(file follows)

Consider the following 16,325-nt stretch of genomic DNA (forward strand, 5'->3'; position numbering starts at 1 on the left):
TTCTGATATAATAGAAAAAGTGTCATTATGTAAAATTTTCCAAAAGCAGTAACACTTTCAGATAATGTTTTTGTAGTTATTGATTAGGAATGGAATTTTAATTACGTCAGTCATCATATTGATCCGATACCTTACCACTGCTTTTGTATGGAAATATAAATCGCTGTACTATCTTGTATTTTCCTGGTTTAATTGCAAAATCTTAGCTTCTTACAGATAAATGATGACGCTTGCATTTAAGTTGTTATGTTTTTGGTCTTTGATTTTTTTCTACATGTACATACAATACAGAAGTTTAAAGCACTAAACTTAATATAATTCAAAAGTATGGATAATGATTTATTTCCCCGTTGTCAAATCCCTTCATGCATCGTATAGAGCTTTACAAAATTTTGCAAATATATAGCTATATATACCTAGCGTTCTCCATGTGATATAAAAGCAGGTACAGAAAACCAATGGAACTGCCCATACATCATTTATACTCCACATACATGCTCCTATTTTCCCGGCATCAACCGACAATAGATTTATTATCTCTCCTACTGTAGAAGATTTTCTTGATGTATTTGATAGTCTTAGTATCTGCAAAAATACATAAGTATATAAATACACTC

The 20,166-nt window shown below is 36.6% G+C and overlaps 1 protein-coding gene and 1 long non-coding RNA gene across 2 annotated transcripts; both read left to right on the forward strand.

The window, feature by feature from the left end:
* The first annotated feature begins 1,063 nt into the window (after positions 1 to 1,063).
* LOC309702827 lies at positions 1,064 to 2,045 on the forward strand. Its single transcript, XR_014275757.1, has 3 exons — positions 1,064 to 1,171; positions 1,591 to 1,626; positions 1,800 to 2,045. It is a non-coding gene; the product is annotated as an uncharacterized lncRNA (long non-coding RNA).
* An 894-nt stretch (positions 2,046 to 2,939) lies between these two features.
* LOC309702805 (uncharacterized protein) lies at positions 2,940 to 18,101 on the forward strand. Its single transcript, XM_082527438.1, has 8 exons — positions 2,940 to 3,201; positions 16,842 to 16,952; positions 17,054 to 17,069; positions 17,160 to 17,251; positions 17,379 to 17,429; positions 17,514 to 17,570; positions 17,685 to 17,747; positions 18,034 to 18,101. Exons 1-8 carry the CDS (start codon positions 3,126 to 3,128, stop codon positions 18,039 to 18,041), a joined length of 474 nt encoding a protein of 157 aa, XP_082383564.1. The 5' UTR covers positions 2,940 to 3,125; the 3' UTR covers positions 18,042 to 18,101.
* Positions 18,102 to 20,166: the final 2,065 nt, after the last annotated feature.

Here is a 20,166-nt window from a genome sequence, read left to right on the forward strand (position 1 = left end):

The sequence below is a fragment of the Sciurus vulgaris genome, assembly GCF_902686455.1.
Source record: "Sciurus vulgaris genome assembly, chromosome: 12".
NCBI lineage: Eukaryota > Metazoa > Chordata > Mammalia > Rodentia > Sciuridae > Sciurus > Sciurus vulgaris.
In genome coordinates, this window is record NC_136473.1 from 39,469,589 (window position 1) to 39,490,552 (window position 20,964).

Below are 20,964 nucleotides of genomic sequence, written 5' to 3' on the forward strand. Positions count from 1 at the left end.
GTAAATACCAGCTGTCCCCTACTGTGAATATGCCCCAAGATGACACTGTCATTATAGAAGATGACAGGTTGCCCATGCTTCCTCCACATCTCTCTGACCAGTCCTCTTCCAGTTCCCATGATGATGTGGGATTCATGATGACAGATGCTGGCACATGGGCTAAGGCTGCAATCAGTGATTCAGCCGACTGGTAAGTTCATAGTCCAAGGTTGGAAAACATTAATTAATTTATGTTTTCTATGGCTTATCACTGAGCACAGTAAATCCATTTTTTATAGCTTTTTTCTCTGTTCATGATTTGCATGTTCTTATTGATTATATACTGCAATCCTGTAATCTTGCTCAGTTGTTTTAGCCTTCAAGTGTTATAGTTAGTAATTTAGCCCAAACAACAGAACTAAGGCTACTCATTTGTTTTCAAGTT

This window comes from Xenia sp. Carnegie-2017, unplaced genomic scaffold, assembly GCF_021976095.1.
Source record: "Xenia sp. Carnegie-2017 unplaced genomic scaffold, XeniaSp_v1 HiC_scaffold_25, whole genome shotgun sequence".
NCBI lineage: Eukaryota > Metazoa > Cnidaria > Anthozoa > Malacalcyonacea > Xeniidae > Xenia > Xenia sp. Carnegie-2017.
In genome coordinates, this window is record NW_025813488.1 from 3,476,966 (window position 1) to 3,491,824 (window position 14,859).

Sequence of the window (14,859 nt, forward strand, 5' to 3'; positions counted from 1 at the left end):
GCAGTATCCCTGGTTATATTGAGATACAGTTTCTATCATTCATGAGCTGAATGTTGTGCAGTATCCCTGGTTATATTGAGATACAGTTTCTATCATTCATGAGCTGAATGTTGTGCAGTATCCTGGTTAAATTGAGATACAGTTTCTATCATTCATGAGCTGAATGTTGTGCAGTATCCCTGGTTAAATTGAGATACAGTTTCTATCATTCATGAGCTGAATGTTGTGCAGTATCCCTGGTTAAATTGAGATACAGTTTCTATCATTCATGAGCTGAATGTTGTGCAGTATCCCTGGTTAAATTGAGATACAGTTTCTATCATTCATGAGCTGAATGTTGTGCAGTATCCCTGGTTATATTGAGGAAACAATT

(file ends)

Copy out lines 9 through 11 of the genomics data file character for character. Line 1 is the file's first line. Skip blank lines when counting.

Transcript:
* Positions 18,102 to 20,166: the final 2,065 nt, after the last annotated feature.

Here is a 20,166-nt window from a genome sequence, read left to right on the forward strand (position 1 = left end):

The sequence below is a fragment of the Sciurus vulgaris genome, assembly GCF_902686455.1.